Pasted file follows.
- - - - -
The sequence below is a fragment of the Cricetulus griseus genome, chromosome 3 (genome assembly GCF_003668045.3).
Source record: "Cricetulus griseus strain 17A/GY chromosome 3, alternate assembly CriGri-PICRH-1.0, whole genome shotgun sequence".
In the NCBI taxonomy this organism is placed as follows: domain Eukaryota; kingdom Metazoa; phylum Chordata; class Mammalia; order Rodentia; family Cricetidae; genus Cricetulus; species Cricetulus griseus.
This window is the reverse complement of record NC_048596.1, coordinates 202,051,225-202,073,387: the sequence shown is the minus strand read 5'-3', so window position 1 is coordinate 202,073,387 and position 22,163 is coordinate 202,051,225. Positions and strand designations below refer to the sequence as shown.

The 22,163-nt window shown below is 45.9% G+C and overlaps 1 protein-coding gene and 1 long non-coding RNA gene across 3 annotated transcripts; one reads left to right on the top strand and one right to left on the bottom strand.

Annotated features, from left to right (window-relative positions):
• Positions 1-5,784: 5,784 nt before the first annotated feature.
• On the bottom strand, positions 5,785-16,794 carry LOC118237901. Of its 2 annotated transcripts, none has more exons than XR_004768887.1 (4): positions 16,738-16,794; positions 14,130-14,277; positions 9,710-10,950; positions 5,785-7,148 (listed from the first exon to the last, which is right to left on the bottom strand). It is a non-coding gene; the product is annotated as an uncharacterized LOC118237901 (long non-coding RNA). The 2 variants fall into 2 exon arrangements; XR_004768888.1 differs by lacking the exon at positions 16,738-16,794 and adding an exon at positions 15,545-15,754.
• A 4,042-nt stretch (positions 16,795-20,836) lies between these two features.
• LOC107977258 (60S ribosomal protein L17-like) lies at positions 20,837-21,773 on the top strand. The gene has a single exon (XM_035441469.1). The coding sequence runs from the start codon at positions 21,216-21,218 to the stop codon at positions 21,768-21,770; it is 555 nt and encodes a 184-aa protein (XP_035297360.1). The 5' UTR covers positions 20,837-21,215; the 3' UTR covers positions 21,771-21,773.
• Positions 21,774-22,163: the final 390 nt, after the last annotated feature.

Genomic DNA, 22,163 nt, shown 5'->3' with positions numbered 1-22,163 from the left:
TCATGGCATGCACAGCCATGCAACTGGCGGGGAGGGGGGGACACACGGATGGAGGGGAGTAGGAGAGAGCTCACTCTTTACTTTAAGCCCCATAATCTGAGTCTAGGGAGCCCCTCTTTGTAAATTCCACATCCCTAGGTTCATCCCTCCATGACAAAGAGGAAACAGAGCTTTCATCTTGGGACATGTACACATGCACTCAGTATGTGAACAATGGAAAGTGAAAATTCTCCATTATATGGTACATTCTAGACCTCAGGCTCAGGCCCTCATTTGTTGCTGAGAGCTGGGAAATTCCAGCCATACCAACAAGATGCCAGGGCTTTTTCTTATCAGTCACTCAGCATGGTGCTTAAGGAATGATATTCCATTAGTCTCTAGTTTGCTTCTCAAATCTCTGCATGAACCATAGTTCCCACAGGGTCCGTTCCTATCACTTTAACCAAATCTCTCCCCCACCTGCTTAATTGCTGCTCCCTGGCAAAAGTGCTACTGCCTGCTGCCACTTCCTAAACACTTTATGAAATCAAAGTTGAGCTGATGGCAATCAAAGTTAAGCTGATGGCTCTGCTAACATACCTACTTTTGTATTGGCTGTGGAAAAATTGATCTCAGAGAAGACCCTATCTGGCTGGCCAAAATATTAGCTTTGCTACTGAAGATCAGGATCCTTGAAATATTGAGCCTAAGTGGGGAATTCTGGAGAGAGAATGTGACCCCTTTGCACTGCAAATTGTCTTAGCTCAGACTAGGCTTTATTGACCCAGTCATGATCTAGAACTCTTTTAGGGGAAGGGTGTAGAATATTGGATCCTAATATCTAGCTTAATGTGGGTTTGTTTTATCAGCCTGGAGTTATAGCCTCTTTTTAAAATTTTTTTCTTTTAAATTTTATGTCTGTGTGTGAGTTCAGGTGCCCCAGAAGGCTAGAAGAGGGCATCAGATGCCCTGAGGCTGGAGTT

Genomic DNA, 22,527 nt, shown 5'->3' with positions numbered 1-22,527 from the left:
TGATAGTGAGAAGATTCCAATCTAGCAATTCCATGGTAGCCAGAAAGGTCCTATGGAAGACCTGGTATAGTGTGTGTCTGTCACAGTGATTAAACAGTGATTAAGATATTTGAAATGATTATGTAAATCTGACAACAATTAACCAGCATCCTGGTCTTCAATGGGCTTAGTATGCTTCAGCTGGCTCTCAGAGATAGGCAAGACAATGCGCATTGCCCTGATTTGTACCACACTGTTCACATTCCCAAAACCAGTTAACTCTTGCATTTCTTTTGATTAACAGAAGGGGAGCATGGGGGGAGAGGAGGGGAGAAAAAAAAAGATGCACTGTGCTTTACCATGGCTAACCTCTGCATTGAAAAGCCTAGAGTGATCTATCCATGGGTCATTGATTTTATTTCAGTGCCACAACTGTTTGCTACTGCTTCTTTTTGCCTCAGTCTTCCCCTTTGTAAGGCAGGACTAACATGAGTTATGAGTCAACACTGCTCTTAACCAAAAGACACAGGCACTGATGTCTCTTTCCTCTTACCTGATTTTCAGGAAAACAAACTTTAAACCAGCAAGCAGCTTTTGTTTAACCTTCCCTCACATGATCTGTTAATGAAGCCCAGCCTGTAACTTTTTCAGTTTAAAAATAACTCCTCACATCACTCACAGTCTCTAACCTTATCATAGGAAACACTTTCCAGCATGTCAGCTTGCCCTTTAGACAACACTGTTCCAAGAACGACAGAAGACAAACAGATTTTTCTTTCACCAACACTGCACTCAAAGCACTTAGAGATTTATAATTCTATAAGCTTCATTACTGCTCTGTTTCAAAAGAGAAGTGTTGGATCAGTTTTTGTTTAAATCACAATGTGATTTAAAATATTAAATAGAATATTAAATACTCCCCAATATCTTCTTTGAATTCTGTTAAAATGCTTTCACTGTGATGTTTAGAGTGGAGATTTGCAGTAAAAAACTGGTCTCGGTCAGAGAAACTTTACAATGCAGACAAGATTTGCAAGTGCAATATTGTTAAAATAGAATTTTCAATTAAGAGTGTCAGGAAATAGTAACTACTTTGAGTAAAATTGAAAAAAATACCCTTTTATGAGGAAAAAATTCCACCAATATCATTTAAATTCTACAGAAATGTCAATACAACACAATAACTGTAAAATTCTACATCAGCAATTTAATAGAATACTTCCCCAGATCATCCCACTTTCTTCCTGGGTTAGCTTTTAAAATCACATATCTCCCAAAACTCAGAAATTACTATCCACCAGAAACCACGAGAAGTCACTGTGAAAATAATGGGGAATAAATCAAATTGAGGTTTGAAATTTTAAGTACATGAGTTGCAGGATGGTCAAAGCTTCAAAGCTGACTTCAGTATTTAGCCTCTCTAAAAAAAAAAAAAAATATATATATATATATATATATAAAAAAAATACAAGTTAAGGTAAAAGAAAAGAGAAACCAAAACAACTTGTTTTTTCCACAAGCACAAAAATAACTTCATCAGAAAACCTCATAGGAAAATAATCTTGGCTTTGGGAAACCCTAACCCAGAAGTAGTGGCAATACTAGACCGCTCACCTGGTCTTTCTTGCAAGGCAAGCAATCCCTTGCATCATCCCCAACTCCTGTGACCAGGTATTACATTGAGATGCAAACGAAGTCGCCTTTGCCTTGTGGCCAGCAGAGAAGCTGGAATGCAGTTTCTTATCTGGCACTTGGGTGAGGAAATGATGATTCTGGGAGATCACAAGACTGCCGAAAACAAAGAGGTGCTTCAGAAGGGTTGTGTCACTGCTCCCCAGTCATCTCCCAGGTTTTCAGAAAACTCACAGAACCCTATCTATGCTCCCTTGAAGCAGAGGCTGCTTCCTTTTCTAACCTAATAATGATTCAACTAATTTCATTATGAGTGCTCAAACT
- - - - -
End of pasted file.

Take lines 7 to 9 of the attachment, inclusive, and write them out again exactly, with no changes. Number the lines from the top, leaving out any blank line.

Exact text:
• Positions 1-5,784: 5,784 nt before the first annotated feature.
• On the bottom strand, positions 5,785-16,794 carry LOC118237901. Of its 2 annotated transcripts, none has more exons than XR_004768887.1 (4): positions 16,738-16,794; positions 14,130-14,277; positions 9,710-10,950; positions 5,785-7,148 (listed from the first exon to the last, which is right to left on the bottom strand). It is a non-coding gene; the product is annotated as an uncharacterized LOC118237901 (long non-coding RNA). The 2 variants fall into 2 exon arrangements; XR_004768888.1 differs by lacking the exon at positions 16,738-16,794 and adding an exon at positions 15,545-15,754.
• A 4,042-nt stretch (positions 16,795-20,836) lies between these two features.